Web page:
By the side of the road on the Arizona – New Mexico border. The road is Interstate 40, which tracks US Route 66, America’s Main Street, throughout the Southwest. The trucks never stop coming in this part of the world.

Maybe we moved too fast on this trip too. It is somehow easier to keep driving when you have no room reserved for the night, no destination for the end of the day. But there was nothing to measure that against, at least not in the world outside. Tom was doing fine. I had been worried about going on this trip with him because he was not at the time the easiest of the children at home.

On this trip, he was a perfect travel buddy. As soon as we got going, he was cool, adaptable, easy-going, a dream fourteen year-old. One of the reasons why I hadn’t made a road trip since arriving in California was that our children don’t care too much for being locked up for many hours in a car. Remembering my own endless childhood car journeys, I understood. It was just as true for Tom as for the rest of the children. But not on this trip: normal tendencies were suspended.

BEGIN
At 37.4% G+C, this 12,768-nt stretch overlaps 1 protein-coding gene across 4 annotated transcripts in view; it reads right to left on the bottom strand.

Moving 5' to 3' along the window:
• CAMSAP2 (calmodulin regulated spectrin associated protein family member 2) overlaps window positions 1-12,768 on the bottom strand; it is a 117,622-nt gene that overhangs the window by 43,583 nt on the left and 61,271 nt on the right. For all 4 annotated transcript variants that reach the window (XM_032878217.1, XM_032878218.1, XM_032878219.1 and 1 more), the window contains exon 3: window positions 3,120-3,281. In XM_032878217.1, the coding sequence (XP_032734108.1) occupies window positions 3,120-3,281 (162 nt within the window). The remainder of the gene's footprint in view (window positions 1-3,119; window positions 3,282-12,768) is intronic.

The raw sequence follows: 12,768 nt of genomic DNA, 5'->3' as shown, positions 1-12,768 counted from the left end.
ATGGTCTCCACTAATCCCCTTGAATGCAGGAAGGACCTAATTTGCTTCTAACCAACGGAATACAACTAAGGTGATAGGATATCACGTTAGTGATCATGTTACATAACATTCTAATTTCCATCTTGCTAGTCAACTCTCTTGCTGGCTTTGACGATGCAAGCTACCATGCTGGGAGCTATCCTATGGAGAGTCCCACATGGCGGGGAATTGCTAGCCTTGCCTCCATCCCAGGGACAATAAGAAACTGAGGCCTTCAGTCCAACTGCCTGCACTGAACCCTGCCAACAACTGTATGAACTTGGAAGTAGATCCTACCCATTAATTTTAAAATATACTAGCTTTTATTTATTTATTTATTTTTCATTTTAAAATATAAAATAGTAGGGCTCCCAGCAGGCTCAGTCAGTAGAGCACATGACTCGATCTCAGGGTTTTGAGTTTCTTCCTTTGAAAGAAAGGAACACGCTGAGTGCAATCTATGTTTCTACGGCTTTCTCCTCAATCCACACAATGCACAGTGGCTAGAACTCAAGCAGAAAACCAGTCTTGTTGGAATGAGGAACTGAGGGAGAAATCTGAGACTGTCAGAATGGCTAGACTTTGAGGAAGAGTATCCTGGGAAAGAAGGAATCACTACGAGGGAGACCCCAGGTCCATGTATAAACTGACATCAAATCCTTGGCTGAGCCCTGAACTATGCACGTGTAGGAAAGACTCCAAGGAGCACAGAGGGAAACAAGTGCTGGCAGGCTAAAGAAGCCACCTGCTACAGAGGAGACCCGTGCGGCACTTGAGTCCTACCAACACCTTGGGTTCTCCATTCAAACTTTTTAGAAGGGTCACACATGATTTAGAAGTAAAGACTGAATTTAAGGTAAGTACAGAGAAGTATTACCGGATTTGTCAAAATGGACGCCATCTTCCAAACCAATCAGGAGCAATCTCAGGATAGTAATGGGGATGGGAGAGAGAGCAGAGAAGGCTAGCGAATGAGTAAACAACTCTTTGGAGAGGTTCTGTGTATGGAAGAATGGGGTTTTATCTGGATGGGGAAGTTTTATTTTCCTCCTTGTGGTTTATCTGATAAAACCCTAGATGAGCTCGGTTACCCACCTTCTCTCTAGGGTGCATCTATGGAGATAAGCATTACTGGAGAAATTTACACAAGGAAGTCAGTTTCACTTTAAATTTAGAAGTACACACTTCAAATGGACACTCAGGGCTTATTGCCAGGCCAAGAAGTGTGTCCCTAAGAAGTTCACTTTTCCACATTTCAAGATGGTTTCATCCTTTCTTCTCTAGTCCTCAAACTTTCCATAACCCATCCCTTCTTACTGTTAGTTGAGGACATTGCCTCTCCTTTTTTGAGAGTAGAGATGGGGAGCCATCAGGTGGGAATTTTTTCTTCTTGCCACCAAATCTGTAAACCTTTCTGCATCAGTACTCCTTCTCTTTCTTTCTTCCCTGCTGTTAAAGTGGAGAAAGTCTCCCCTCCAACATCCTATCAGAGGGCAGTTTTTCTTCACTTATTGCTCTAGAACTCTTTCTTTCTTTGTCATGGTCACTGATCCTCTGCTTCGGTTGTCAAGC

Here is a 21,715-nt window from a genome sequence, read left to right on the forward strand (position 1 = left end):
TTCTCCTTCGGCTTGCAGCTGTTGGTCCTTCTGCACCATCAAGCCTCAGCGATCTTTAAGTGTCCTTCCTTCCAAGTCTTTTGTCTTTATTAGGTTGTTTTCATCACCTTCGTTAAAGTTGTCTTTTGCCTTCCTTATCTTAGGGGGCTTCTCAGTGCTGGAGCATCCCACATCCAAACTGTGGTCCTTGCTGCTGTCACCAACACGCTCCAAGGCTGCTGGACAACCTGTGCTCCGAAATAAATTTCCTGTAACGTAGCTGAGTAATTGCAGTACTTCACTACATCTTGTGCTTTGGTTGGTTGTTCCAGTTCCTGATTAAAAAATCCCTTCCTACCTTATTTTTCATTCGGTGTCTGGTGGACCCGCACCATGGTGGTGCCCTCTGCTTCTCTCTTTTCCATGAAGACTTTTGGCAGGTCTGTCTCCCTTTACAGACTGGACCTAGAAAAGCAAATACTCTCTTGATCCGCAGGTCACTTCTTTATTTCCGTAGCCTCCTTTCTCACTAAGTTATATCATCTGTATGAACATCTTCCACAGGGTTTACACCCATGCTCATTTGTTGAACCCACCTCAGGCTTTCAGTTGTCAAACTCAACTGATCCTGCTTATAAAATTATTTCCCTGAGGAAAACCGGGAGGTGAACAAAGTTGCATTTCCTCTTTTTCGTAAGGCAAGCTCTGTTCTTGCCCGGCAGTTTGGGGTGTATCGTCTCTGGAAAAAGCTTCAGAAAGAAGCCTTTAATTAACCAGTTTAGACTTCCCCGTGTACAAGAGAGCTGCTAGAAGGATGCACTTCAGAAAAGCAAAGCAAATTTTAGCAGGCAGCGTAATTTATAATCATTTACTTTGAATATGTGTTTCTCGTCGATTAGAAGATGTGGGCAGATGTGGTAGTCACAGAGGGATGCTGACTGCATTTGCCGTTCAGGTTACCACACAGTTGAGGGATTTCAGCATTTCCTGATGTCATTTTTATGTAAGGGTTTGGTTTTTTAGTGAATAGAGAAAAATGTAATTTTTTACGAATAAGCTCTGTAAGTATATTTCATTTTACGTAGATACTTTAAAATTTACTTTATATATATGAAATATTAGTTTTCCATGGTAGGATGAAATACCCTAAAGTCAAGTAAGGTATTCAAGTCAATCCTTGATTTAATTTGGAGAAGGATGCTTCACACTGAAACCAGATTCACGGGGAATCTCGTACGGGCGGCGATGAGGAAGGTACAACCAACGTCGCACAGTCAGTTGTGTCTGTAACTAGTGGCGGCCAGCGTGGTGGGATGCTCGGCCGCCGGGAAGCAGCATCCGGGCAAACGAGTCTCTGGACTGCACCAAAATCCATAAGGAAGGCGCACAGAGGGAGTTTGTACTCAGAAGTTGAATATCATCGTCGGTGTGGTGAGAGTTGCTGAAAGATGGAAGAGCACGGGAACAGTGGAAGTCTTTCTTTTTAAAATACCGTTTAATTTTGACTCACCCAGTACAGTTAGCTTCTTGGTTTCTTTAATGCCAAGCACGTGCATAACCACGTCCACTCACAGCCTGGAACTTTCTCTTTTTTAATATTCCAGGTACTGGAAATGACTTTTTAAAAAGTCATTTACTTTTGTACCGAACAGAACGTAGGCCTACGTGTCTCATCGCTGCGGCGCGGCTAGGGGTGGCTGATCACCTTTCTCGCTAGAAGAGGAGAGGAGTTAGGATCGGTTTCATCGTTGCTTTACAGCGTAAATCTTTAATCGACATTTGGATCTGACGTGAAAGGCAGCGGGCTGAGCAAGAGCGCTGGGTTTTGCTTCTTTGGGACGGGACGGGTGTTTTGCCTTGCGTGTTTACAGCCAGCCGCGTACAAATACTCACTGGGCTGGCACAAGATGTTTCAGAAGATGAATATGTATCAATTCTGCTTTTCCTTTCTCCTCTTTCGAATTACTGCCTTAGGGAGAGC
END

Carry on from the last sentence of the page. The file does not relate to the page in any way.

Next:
Here is Tom next to a BNSF freight east of Bakersfield. Burlington Northern Santa Fe: it sounds like a history lesson. The line follows the Interstate, the old Route 66, more or less, and the freights never seem to stop.

I brought along videos and video games, so that he could retreat into his normal world and not claim to be bored the entire trip. He used them, but only now and then. Each time I pointed out the scenery, and driving through the West gives you nothing but scenery, he would watch it with me.